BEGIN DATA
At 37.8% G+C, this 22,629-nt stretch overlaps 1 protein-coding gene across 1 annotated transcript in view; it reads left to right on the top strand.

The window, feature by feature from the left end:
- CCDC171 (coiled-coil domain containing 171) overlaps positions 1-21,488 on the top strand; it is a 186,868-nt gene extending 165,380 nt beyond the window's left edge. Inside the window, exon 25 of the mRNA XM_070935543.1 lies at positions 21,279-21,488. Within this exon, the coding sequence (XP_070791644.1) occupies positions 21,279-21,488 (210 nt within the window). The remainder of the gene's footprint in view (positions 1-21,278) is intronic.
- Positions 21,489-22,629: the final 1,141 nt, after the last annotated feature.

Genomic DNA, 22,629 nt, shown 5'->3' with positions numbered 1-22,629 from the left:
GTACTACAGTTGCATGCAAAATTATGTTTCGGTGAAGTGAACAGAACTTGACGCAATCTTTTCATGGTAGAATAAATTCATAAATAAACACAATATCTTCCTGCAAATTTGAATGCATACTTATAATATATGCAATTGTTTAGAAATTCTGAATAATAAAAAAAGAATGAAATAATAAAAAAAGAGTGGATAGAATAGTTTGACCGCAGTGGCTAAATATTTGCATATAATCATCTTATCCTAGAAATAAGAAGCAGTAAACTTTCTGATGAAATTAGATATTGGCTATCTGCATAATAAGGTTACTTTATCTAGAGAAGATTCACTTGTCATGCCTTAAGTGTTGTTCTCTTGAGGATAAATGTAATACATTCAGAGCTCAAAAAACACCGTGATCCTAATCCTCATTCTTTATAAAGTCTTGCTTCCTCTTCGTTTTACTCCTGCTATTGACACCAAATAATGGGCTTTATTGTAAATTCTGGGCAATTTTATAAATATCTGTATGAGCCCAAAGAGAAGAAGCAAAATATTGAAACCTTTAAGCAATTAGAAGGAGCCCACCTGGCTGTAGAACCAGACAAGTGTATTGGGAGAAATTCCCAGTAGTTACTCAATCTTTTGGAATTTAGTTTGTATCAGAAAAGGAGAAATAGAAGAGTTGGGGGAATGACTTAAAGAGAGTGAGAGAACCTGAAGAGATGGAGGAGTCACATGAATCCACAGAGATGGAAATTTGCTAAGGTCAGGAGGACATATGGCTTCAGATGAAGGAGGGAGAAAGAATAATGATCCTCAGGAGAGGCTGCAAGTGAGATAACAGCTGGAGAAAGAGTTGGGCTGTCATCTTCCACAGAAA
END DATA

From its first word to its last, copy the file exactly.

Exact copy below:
At 37.8% G+C, this 22,629-nt stretch overlaps 1 protein-coding gene across 1 annotated transcript in view; it reads left to right on the top strand.

The window, feature by feature from the left end:
- CCDC171 (coiled-coil domain containing 171) overlaps positions 1-21,488 on the top strand; it is a 186,868-nt gene extending 165,380 nt beyond the window's left edge. Inside the window, exon 25 of the mRNA XM_070935543.1 lies at positions 21,279-21,488. Within this exon, the coding sequence (XP_070791644.1) occupies positions 21,279-21,488 (210 nt within the window). The remainder of the gene's footprint in view (positions 1-21,278) is intronic.
- Positions 21,489-22,629: the final 1,141 nt, after the last annotated feature.

Genomic DNA, 22,629 nt, shown 5'->3' with positions numbered 1-22,629 from the left:
GTACTACAGTTGCATGCAAAATTATGTTTCGGTGAAGTGAACAGAACTTGACGCAATCTTTTCATGGTAGAATAAATTCATAAATAAACACAATATCTTCCTGCAAATTTGAATGCATACTTATAATATATGCAATTGTTTAGAAATTCTGAATAATAAAAAAAGAATGAAATAATAAAAAAAGAGTGGATAGAATAGTTTGACCGCAGTGGCTAAATATTTGCATATAATCATCTTATCCTAGAAATAAGAAGCAGTAAACTTTCTGATGAAATTAGATATTGGCTATCTGCATAATAAGGTTACTTTATCTAGAGAAGATTCACTTGTCATGCCTTAAGTGTTGTTCTCTTGAGGATAAATGTAATACATTCAGAGCTCAAAAAACACCGTGATCCTAATCCTCATTCTTTATAAAGTCTTGCTTCCTCTTCGTTTTACTCCTGCTATTGACACCAAATAATGGGCTTTATTGTAAATTCTGGGCAATTTTATAAATATCTGTATGAGCCCAAAGAGAAGAAGCAAAATATTGAAACCTTTAAGCAATTAGAAGGAGCCCACCTGGCTGTAGAACCAGACAAGTGTATTGGGAGAAATTCCCAGTAGTTACTCAATCTTTTGGAATTTAGTTTGTATCAGAAAAGGAGAAATAGAAGAGTTGGGGGAATGACTTAAAGAGAGTGAGAGAACCTGAAGAGATGGAGGAGTCACATGAATCCACAGAGATGGAAATTTGCTAAGGTCAGGAGGACATATGGCTTCAGATGAAGGAGGGAGAAAGAATAATGATCCTCAGGAGAGGCTGCAAGTGAGATAACAGCTGGAGAAAGAGTTGGGCTGTCATCTTCCACAGAAA